Ongoing series on Spooky Dissertations
Part 1 introduces the series and covered cryptozoology
Part 2 explores the increasingly popular topic of UFO culture
Part 3 finishes off the UFO topic and included the larger context of Theosophy
Part 4 examines ghost culture and parapsychology
Part 5 covers paranormal culture
I'm starting a multipart series this week, listing academic doctoral dissertations and master's theses on spooky topics. Doctoral dissertations are important research documents and sources, but they have limitations.
On the problematic side, research design may be limited by substantial funding issues, cooperation within a larger project, and time constraints of the graduate school. A research proposal is typically drafted when the researcher is fresh out of (or still in) graduate classes, and for the duration of the project, and due to the proposal structure, research design or scope may not be able to take full advantage of discoveries made during the research. And while dissertations are not copy-edited or otherwise worked over outside of the review process.
On the good side, dissertations often are the most complete version of methods, theory, findings, and especially data from scientific and scholarly research. Transcripts, data tables, and other sources of information may be in appendices taking up hundreds of pages, material that would almost never be published when the research is turned into a book, and certainly not found in journal articles.
Dissertations and theses are both more and less accessible than published materials. Mike Dash discusses several of the sources for these works. Some schools do not participate in online catalogs and services (the most important being ProQuest/UMI), but most in the United States and several other countries do. They will print a copy, or provide a pdf, of a dissertation or thesis for a moderate fee in comparison to academic books, but somewhat more than typical hardback mass market prices. University libraries may either own physical copies, or pay for access to these databases, allowing members to read electronic versions in pdf or other format. Some authors have recently taken to offering their dissertations or theses to the public for free via the internet, so it is worth searching if you are interested in a particular topic. And many of the dissertations will be turned into commercially published books, often in small runs mostly for university libraries and others in the same field, so look for the author's name.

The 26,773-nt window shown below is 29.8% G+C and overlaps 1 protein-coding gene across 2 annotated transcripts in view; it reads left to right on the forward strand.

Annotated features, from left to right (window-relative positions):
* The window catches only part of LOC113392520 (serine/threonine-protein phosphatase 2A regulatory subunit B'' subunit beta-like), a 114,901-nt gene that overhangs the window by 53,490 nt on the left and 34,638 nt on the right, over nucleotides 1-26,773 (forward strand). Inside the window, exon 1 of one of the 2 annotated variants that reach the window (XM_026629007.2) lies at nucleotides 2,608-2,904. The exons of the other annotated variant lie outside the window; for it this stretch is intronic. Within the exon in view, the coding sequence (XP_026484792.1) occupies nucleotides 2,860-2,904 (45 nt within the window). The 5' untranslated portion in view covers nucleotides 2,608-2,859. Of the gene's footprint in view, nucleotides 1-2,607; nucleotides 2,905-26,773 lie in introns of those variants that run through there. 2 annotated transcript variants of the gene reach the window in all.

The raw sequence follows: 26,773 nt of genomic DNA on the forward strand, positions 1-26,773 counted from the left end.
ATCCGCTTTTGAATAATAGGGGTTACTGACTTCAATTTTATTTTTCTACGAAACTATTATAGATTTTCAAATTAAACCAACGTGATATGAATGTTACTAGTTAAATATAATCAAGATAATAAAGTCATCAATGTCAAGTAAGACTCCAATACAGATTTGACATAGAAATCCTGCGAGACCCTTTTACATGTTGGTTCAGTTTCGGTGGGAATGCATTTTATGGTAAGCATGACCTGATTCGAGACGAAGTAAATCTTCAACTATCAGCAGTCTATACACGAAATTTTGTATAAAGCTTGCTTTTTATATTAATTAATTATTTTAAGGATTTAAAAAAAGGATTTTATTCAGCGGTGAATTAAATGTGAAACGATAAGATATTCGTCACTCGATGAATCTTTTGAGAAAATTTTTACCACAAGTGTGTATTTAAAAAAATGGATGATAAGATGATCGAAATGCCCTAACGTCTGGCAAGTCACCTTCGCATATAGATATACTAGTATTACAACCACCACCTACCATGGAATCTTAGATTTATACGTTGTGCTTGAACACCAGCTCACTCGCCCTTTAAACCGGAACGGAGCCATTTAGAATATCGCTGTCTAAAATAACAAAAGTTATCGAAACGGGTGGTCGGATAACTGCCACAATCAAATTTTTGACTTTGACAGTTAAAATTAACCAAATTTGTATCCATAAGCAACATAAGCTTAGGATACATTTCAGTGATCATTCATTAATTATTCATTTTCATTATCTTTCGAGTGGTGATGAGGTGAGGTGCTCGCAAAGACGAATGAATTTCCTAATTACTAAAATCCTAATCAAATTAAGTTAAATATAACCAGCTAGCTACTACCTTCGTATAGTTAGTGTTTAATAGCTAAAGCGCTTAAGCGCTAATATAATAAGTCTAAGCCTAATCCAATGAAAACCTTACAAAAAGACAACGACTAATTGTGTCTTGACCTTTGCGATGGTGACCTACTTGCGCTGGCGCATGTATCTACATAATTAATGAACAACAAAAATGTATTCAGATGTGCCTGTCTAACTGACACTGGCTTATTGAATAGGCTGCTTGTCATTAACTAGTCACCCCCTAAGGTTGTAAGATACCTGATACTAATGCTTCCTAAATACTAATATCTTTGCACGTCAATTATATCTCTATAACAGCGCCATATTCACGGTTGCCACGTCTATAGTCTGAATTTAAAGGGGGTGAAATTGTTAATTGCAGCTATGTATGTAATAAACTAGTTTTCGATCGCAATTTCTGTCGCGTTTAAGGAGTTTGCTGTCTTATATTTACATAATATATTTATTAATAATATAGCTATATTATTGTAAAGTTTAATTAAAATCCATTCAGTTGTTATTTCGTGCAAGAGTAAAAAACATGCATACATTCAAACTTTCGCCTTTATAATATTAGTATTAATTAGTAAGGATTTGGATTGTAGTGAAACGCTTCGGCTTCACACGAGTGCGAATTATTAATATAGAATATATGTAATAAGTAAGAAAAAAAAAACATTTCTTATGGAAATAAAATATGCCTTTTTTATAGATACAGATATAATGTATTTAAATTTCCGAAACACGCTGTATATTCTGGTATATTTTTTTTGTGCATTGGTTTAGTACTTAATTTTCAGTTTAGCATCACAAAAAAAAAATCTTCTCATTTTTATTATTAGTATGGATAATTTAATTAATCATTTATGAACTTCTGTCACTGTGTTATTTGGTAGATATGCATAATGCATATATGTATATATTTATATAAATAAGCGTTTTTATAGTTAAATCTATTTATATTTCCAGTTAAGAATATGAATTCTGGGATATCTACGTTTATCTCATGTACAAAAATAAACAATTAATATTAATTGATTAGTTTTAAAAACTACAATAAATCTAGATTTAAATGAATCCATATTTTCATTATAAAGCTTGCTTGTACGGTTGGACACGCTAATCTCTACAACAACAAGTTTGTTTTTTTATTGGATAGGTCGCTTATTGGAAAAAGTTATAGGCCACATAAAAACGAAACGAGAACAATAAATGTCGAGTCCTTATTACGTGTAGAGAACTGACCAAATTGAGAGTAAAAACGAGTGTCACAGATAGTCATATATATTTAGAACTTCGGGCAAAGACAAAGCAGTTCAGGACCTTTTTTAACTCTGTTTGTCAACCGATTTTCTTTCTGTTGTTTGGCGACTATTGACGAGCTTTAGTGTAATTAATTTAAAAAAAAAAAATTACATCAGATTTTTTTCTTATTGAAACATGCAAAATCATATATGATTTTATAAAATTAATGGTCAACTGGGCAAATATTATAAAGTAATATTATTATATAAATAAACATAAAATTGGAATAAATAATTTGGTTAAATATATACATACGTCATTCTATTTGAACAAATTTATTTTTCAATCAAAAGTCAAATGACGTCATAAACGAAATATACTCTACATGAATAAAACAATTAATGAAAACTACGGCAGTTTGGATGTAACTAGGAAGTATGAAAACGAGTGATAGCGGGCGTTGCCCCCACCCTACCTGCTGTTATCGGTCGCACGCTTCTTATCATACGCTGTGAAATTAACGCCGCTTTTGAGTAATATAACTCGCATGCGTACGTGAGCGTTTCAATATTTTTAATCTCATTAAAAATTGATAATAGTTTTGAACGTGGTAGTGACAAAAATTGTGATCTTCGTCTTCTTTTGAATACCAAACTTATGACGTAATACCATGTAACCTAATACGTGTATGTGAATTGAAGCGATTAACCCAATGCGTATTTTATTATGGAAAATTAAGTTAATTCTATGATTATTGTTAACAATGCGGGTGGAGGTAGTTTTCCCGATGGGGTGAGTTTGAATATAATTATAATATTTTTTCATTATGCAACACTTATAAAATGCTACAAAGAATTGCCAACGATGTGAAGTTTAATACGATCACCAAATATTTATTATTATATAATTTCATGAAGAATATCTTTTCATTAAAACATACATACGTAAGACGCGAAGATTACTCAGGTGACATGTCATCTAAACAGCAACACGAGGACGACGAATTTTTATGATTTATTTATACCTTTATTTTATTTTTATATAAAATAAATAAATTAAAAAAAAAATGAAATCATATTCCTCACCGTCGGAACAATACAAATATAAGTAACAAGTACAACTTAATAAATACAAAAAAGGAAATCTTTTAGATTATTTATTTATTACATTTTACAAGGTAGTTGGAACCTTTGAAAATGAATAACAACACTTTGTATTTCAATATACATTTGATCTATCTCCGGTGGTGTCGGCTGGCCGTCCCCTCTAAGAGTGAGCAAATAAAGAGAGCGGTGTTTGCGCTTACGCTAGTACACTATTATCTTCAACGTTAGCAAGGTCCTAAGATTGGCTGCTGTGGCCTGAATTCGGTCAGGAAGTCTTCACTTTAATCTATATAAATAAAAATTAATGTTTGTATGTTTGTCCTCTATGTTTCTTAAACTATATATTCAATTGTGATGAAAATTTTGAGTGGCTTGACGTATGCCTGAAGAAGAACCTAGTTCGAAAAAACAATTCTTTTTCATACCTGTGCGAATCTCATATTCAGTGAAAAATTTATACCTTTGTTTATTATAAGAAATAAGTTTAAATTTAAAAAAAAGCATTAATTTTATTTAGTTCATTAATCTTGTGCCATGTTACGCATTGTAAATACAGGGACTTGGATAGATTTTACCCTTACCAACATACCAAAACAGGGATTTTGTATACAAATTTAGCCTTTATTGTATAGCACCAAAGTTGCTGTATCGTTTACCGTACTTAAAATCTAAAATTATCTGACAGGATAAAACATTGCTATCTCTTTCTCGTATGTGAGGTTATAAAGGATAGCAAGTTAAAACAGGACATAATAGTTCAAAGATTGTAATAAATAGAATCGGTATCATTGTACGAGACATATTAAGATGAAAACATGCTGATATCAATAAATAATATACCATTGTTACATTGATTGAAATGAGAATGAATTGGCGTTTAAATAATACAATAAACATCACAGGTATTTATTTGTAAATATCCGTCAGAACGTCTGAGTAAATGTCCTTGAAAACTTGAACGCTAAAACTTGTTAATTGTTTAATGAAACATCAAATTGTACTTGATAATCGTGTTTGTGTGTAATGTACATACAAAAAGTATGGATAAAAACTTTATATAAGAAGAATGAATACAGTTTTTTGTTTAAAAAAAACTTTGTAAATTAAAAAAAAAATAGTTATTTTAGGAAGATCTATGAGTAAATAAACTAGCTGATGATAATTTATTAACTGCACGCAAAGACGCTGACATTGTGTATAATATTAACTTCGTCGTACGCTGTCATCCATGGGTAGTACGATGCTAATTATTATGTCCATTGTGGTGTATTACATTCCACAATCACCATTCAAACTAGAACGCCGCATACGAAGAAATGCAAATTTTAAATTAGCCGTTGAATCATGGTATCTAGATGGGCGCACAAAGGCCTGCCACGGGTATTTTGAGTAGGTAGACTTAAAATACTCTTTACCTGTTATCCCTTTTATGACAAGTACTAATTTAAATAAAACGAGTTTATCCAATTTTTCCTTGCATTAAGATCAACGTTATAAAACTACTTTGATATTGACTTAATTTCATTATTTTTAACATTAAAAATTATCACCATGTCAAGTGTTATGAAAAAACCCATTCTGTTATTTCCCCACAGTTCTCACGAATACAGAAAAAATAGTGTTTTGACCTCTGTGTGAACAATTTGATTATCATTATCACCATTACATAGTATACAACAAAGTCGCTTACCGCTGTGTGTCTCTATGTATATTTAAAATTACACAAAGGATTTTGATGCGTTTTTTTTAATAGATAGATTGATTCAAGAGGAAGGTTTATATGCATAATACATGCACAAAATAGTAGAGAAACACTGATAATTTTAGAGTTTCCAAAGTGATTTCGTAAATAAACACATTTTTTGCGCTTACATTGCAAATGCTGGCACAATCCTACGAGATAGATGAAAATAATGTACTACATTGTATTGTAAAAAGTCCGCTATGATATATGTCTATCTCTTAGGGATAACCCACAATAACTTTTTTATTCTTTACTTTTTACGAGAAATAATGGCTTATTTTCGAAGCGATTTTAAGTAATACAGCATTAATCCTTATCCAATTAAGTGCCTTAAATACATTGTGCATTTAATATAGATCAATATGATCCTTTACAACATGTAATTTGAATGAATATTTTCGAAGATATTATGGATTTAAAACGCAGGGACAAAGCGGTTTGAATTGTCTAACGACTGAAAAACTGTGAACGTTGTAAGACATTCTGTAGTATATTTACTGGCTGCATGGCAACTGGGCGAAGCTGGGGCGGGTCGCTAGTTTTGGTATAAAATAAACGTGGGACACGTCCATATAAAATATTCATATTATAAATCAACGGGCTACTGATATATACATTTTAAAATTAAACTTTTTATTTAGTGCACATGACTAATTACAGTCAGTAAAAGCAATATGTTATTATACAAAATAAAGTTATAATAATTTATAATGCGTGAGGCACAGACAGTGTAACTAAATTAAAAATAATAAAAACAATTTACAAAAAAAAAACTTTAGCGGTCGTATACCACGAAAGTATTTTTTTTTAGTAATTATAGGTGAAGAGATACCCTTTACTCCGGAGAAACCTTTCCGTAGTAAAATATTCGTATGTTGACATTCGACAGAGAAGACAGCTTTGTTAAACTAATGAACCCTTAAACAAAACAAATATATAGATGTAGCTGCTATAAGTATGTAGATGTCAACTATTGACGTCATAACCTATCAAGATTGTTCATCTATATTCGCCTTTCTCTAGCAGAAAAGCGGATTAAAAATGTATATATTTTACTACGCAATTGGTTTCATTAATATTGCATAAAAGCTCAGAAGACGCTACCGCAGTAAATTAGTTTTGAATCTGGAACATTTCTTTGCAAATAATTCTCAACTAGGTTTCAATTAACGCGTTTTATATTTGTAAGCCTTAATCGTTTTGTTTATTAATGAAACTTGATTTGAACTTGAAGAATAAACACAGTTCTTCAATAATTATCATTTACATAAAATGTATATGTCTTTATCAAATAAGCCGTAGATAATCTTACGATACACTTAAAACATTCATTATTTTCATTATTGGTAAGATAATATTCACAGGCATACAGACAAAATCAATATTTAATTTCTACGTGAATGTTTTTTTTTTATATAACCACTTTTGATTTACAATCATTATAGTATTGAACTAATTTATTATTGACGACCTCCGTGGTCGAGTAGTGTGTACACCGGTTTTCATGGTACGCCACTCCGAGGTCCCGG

These sources can provide substantial high-quality research into paranormal or other spooky topics. But many of these studies do not conform to the popular image of "paranormal investigation," and instead can be broken down into four basic groups
- Cultural and historical studies. By far the most common, these studies approach topics such as spiritualism or UFOs as they would kinship networks or religions, with the tools of anthropology, sociology, history, and other fields of the social sciences and humanities. Researchers may conduct ethnographic research, living or working for long periods of time with communities under study. Or they may examine historical documents, artifacts, and artwork to understand past ideas and social movements in regard to these topics. Sometimes the researcher is either an adherent to such ideas, or at least receptive to them. But in many cases, the silence on this issue signals a broad-based skepticism, or lack of concern on whether the beliefs have merit as more than cultural constructs. Two topics to be covered over the next few posts, UFOs and Spiritualism, have been particular foci of cultural and historical studies.